These aren’t the Montreal Canadiens who have plaques hanging on walls a few blocks away in the Hockey Hall of Fame.
There’s not a Maurice Richard or Jean Beliveau on this roster.
There isn’t even a Vincent Damphousse or Mike Cammalleri, members of Canadiens teams who sparked upsets of superior Penguins teams in previous postseason matchups a handful of generations ago.
No, these Montreal Canadiens, who the Penguins squared off with in Game 1 of a qualifying round series in Toronto’s Scotiabank Arena on Saturday were the 24th-best team in the NHL during the regular season. They are not to be feared.
But don’t dare disrespect them.
The Penguins received a blunt refresher of that requirement as they lost in overtime 3-2 to open the best-of-five series.
Montreal claimed victory at 13 minutes, 57 seconds of overtime. After a pass attempt by Canadiens forward Brendan Gallagher from the right wing was blocked by Penguins forward Brandon Tanev, Canadiens defenseman Jeff Petry jumped on the rebound in the right circle and wired a wrister past goaltender Matt Murray’s blocker on the far side.
“I don’t think there’s a single person in our organization that takes the Canadiens lightly,” coach Mike Sullivan said Thursday, via video conference from Toronto. “We understand how good a team they are. We have a lot of respect for Montreal and we know we have to be at our best in order to have success.”
One area of the Penguins game which was hardly at its peak was the power play. It went 1 for 7, including a five-on-three sequence which generated two shots on five attempts during a span of 1:32 in the third period.
“We just have to execute better,” Sullivan said of his sputtering power play following the loss. “We’ve got to try to get some shots. But the one area I think where we could have improved throughout the course of our whole overall game, the power play included, is just more of a net presence, making it hard on (Canadiens goaltender Carey) Price to see the puck. We had opportunity to get to the net, take away his sight lines and we didn’t do as good a job of that tonight.”
The Canadiens were up to the task early. After weathering a strong opening surge by the Penguins, Canadiens forward Jesperi Kotkaniemi crashed the crease and scored an ugly goal that deflected off his left arm 11:27 into regulation.
It became a 2-0 contest at 6:53 of the second period after Canadiens forward Nick Suzuki converted a two-on-one rush by wiring a wrister from the left circle to the far side past the glove hand of Matt Murray, who finished with 32 saves.
The Penguins got on the scoreboard just over three minutes later at the 9:55 mark. Collecting a loose puck on the offensive zone’s right half wall, Penguins defenseman Justin Schultz chopped a slap-pass to the slot. Penguins forward Jake Guentzel attempted to re-direct it on net but ended up pushing the puck to forward Sidney Crosby, positioned to the right of the cage. Crosby shuffled the puck into the crease where it deflected off of Price’s left skate and into the net.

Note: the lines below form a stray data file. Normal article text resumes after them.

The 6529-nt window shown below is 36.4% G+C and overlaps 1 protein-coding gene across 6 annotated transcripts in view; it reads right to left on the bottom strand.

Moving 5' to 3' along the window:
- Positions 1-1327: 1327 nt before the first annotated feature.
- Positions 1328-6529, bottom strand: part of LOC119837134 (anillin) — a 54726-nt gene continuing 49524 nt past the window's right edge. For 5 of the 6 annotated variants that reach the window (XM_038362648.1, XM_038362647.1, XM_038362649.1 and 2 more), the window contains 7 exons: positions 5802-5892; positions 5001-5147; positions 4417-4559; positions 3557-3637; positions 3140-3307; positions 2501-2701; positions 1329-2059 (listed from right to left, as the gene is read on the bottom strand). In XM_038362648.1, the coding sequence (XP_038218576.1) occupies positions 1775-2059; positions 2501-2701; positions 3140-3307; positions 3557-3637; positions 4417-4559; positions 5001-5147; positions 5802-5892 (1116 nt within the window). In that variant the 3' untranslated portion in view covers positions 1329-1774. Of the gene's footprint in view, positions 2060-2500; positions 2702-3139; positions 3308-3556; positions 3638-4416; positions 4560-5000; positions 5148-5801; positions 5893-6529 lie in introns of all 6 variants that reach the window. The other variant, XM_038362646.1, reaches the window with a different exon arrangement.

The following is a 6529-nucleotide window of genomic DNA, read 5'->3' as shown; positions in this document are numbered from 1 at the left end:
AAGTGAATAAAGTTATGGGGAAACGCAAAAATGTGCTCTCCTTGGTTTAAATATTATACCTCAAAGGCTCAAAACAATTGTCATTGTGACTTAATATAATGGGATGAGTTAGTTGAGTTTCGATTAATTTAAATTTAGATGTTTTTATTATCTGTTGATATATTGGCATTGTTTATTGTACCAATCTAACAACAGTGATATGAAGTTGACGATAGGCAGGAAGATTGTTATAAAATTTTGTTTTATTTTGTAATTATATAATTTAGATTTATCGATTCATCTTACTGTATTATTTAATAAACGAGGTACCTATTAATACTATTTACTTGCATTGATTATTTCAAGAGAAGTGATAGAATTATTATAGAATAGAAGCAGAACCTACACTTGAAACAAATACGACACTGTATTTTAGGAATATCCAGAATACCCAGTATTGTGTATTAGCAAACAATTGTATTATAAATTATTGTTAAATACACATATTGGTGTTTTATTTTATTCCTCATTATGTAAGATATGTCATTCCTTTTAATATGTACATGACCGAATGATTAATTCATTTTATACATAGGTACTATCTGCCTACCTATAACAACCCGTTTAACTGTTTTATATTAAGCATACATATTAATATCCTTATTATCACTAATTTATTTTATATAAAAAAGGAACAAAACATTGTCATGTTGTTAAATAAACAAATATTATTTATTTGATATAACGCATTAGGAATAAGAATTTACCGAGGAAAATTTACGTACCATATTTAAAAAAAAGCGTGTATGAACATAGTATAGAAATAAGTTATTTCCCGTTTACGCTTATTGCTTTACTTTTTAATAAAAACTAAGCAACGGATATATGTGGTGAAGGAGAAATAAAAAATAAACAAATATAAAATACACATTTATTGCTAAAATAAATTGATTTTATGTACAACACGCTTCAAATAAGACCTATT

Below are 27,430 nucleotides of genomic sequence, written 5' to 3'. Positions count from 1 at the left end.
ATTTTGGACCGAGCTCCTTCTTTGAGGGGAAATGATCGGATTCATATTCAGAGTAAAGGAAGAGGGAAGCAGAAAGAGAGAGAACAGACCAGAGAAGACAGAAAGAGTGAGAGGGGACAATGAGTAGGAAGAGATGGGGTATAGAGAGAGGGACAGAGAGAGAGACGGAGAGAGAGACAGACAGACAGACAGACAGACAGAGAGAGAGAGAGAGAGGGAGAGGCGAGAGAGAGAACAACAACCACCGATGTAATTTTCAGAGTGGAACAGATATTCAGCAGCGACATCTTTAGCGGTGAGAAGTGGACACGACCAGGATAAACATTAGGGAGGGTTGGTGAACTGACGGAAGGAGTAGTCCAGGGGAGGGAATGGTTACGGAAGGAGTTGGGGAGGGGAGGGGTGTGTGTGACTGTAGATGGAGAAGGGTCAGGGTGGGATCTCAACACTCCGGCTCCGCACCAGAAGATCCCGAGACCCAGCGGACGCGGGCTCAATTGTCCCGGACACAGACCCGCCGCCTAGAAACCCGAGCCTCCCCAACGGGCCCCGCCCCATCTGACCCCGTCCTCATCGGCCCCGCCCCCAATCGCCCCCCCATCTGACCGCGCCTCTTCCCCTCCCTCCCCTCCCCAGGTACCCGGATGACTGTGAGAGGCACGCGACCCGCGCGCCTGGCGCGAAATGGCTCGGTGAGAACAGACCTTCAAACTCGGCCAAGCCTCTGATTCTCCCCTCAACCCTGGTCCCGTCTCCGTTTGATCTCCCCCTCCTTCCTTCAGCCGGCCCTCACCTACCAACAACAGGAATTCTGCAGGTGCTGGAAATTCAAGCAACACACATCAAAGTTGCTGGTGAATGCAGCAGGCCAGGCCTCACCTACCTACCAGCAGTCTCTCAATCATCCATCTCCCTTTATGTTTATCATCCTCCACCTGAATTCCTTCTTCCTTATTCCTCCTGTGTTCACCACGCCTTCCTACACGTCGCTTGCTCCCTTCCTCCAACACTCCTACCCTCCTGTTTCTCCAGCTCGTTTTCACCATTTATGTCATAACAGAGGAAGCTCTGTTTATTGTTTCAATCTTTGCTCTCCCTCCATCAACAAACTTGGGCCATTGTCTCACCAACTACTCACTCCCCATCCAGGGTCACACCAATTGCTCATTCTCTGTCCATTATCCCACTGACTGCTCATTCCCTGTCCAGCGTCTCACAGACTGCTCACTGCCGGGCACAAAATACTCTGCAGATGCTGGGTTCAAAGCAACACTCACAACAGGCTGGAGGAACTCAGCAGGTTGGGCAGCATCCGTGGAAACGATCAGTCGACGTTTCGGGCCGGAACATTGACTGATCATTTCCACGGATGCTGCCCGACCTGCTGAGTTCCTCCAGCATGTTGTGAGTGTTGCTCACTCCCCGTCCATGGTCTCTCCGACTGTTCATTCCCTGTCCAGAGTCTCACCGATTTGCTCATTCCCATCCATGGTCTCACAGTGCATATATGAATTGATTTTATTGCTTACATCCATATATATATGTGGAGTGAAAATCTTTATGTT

The lone power-play goal of the contest was scored by the Penguins’ second unit at 12:34 of the second. Forward Jared McCann blasted a slapper from the right circle which struck forward Patric Hornqvist, positioned above the crease, in the midsection. The puck plopped onto the ice just beyond the limits of the blue paint. Forward Bryan Rust surged past Canadiens forward Artturi Lehkonen and lifted a gentle wrister past Price’s glove.
In the third period, the Penguins had three power-play opportunities, including that ill-fated two-man advantage.
“We could have probably moved the puck a little bit quicker,” said Rust, who largely manned the left circle on the sequence. “Anytime you can zip it around a little bit, it gets that penalty kill moving. I thought we did a pretty good job of trying to get some shots to the net and getting some puck retrievals. But obviously when the puck doesn’t go into the net, there’s obviously places to get better.”
Penalty shots would be an area in immediate upgrade for both squads. Penguins forward Conor Sheary fired a wrister wide with a penalty shot late in regulation at 16:57 of the third period. He was outdone by Canadiens forward Jonathan Drouin who failed to even get a shot off with a backhand attempt at 6:46 of overtime.
Despite the setback, the Penguins seemed satisfied with their effort, particularly in that they had ample chances to win this game, including a power-play chance in overtime.
But they also acknowledge the need for considerable refinement with their malfunctioning power play.
“We had some good looks, some good chances,” Schultz said. “Obviously, there’s always room for improvement. I think we can do a better job of moving, supporting each other, outworking the (Canadiens’ penalty kill). But I think we’ll be fine.”
Seth Rorabaugh is a Tribune-Review staff writer. You can contact Seth by email at firstname.lastname@example.org or via Twitter .
Penguins/NHL | Sports